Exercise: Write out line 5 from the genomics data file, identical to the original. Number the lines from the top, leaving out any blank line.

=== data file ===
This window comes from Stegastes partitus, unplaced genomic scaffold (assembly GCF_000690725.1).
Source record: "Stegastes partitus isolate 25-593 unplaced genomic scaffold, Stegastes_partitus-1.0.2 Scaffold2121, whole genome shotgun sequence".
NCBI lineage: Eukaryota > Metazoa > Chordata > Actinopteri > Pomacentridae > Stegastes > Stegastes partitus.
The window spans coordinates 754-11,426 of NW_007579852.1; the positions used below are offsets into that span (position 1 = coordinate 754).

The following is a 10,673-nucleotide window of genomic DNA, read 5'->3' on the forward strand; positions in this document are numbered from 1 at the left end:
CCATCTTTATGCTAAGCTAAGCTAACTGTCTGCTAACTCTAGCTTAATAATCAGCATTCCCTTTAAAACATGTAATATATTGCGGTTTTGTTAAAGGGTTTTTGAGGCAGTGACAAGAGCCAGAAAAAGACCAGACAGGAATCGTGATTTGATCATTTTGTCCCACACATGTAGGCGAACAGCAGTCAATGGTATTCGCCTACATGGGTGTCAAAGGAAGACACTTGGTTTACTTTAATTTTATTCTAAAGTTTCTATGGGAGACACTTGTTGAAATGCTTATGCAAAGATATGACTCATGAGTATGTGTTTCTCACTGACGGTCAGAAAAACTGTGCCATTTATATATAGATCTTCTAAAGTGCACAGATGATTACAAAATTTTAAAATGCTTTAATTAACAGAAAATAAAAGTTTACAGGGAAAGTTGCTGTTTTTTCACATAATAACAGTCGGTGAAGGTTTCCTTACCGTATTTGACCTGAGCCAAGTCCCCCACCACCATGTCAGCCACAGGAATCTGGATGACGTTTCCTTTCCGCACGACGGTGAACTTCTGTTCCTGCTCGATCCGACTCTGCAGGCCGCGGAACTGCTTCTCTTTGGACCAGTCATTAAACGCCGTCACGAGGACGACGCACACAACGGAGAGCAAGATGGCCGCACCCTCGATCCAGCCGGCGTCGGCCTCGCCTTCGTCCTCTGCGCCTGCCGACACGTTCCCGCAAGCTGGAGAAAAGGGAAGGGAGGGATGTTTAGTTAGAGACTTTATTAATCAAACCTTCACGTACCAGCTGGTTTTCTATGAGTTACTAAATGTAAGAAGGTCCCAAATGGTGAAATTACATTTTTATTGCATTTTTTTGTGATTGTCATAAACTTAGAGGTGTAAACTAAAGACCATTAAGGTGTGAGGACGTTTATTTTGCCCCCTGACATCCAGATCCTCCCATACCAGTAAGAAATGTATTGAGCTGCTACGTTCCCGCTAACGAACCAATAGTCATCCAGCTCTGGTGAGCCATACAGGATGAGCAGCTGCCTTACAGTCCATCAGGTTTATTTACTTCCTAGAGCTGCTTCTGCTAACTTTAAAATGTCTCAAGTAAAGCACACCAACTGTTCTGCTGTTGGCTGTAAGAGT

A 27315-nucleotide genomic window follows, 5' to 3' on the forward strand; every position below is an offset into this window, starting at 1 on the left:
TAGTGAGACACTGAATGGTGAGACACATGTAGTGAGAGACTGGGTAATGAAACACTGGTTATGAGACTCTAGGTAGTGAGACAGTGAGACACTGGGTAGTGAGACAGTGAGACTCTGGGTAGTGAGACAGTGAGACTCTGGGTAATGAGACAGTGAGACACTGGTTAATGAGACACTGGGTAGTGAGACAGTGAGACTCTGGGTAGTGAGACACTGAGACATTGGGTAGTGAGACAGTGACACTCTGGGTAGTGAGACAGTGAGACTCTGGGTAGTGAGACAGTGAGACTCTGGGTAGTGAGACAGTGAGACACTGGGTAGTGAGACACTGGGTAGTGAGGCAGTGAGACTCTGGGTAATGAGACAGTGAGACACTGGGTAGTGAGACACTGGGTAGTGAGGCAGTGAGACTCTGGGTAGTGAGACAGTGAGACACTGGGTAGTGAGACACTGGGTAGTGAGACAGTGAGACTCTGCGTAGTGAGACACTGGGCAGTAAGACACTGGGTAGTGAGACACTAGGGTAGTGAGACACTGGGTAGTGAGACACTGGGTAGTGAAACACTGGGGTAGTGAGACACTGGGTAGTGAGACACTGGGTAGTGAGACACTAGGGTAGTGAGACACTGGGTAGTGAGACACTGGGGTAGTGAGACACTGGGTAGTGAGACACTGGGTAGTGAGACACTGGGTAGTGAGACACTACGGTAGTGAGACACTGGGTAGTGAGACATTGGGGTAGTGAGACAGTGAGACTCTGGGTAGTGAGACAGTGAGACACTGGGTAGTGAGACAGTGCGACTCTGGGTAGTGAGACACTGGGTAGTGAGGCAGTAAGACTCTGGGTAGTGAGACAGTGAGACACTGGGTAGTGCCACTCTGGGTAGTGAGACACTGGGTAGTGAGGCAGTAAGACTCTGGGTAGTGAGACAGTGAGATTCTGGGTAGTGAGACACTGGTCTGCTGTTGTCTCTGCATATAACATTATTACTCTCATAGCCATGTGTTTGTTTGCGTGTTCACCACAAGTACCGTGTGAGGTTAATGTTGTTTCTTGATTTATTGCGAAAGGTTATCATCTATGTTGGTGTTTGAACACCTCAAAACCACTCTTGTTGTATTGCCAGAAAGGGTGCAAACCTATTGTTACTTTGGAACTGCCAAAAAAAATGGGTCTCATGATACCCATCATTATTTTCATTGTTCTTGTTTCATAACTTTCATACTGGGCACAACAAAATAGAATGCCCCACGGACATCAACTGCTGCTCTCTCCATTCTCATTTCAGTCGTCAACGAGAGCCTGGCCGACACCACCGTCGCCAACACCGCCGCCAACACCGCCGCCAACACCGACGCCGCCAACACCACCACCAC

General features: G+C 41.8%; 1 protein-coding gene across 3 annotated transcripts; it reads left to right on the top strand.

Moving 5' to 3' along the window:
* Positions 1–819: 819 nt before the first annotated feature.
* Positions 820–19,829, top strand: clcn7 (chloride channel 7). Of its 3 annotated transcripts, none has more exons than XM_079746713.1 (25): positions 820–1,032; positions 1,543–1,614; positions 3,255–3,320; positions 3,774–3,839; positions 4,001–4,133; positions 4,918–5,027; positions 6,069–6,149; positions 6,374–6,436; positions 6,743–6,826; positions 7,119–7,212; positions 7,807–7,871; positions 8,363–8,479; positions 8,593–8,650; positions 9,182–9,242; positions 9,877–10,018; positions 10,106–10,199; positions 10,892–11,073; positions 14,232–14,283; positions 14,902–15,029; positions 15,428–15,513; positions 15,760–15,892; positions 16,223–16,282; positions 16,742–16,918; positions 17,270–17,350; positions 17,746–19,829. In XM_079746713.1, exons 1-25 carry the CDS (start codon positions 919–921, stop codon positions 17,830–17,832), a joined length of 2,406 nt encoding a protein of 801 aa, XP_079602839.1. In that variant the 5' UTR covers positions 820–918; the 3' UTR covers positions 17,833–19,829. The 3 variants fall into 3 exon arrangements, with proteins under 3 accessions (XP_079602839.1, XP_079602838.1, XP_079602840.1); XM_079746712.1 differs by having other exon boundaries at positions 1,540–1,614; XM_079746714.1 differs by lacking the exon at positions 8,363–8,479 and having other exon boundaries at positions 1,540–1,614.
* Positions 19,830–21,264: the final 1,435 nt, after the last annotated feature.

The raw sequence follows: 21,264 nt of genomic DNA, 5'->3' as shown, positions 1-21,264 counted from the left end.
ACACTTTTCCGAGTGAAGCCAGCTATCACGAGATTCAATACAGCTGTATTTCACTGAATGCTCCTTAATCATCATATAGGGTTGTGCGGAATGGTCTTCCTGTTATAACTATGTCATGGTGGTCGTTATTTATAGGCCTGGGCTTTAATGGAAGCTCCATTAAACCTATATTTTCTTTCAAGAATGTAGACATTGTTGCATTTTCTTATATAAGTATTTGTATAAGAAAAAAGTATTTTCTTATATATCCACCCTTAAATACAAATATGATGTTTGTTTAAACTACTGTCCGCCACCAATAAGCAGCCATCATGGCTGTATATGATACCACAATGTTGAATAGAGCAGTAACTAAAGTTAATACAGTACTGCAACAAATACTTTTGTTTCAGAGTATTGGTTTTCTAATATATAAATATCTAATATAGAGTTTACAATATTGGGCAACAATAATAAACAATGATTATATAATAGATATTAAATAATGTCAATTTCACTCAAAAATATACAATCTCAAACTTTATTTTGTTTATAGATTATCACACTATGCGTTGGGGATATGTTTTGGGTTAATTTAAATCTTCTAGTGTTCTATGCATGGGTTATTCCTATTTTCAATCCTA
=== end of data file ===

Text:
The following is a 10,673-nucleotide window of genomic DNA, read 5'->3' on the forward strand; positions in this document are numbered from 1 at the left end: